Entry #18: Onanie Master Kurosawa

I won’t say much. I’ll just cut to the chase.

Onanie Master Kurosawa is a good story. I enjoyed it a lot. There were things about it that I felt were a tad overexaggerated (Kurosawa’s body’s reaction to falling in love, Afro dude’s abnormal optimism), but overall, it had a lot that most didn’t. It paid attention to its characters, even those one wouldn’t expect to see again after a certain point. It didn’t give each character equal development, but it allowed for others outside of the primary cast to have some time to shine. The themes that were explored were age-old, but handled well enough to make the story interesting (with a sprinkle of crawling). The art was kinda shitty, but it’s doujinshi, so whatever. In fact, the shitty art style could be considered a strength to better represent the moments of dementia.

I also felt the plot had developed a tad too quickly. The pacing was a little awkward, especially once Takigawa begins to become a major character. There were too many times where I thought Kurosawa had reached a conclusion without properly thinking about the situation, much like his personality showed at the beginning of the story. This could also be excused by his age, which is fourteen. Fourteen year-olds don’t tend to think everything through, even if they talk as if they do. (That rhymed.)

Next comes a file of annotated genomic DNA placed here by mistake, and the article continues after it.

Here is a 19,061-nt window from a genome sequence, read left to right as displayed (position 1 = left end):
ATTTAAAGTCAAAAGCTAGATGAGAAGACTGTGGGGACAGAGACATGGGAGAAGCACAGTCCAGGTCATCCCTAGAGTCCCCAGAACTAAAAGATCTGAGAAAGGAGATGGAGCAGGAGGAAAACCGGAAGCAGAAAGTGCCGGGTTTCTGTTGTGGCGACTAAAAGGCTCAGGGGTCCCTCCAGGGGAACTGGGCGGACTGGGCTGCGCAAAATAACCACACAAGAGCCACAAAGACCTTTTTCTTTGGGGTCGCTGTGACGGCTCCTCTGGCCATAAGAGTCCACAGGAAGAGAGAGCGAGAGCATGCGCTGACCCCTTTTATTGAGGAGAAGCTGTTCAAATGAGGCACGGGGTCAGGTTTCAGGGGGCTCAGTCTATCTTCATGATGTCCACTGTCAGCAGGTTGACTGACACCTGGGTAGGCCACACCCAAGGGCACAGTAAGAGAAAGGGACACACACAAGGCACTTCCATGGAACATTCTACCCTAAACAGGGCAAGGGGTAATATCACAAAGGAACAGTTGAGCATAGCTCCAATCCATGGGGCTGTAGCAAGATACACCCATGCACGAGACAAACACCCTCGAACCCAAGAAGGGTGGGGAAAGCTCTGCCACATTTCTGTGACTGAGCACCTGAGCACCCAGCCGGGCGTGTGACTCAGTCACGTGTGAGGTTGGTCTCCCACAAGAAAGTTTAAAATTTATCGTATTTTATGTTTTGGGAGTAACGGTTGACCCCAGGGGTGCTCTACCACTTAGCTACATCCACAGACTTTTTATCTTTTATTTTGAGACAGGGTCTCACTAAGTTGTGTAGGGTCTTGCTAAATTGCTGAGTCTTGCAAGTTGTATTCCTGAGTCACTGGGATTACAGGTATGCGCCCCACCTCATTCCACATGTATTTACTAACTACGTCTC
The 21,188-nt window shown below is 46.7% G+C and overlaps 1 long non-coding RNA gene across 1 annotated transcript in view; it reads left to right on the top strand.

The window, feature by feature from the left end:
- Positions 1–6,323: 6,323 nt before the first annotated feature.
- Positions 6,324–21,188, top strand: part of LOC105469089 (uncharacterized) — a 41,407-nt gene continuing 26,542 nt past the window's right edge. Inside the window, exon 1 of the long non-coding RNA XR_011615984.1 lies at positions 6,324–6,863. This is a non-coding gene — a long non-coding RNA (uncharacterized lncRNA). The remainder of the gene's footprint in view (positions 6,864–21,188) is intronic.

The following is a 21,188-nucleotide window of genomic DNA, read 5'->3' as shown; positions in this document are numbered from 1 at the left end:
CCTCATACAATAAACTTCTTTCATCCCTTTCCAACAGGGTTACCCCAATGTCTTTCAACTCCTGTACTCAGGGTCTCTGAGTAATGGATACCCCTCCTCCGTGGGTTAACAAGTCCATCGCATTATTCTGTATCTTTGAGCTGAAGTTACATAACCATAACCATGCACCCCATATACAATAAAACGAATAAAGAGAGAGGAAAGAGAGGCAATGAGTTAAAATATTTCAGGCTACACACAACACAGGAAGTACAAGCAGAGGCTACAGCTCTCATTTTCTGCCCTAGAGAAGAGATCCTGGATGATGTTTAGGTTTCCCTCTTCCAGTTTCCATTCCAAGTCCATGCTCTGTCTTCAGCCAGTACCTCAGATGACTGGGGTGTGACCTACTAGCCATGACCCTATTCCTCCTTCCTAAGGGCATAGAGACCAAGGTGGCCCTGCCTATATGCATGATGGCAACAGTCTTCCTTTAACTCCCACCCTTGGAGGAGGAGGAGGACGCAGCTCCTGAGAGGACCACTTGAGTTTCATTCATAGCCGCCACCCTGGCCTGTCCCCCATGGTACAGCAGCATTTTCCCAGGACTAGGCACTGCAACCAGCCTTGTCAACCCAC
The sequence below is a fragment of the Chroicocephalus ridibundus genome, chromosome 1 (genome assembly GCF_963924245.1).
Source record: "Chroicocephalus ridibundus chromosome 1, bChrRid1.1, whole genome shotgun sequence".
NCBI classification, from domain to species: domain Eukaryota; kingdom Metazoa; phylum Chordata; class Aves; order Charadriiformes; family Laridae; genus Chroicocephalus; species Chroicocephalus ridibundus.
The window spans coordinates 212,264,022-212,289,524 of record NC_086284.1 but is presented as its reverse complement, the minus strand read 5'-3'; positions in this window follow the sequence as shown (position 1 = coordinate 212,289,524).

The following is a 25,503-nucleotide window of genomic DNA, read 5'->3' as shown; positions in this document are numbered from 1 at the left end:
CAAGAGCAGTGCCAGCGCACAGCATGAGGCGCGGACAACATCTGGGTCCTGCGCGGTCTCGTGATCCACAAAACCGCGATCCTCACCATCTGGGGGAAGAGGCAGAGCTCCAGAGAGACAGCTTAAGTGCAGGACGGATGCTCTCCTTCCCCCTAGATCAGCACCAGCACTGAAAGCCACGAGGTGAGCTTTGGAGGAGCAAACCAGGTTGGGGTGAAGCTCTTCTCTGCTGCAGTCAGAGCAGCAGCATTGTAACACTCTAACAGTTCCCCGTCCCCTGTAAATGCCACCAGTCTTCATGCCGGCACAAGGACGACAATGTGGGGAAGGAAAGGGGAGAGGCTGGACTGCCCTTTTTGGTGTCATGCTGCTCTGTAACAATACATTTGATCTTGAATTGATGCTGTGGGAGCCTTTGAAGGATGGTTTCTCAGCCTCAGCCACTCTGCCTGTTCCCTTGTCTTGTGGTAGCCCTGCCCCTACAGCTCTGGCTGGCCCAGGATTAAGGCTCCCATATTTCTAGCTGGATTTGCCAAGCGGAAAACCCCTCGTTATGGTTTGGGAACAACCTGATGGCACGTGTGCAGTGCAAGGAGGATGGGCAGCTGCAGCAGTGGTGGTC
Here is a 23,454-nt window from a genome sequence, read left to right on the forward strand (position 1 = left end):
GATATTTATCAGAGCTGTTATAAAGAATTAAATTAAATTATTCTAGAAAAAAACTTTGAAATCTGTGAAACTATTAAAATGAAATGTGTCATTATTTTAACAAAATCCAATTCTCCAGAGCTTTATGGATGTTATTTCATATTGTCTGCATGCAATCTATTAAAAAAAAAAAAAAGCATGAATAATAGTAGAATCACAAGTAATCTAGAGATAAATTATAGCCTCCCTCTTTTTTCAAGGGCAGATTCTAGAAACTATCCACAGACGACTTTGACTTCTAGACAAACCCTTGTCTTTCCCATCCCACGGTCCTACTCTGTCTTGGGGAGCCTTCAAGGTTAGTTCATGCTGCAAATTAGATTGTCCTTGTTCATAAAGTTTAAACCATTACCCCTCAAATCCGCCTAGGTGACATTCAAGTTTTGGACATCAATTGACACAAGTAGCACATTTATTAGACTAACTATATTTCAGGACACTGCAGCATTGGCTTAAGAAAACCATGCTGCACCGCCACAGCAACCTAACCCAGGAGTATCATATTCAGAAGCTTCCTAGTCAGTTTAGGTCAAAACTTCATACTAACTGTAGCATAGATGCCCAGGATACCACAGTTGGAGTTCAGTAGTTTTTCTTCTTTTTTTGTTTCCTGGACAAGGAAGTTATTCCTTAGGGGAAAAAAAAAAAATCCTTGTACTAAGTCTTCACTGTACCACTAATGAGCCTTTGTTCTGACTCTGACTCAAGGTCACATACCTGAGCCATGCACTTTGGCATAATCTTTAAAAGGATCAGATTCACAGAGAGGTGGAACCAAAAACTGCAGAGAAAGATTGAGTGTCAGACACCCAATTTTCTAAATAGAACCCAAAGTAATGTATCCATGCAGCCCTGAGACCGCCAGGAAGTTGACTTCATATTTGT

Speaking of which, Kurosawa reminded me a lot of Hachiman from Oregairu. By the end of the story, he ended up becoming better than Hachiman. Because he grew out of his discontent for the world around him, which was only based on presumptuous misconceptions of the underdeveloped people around him. He was really preachy at first, which I really didn’t care for, but he became more likable later on, if one can look past the self-loathing that follows him throughout the story.

That’s all I really feel like saying. If anything else, it’s a story that was hampered by some pacing issues and some somewhat unbelievable characters. Nevertheless, the care that was put into this story is evident. I know I say that often, but it becomes more of a compliment with every title. I’ve read a lot of stories in my day. Not a lot feel as though the author gave a shit. Onanie Master Kurosawa definitely feels like it exudes a sense of spirit that isn’t present in most current manga titles. Almost as if the author knew how to carefully avoid all the plot cliches that come with manga, because they’ve read more manga than they can count.

Personal Score: B

Critical Score: B

On an unrelated note, thank you Satoru Iwata for helping to make my childhood great. You will be missed.

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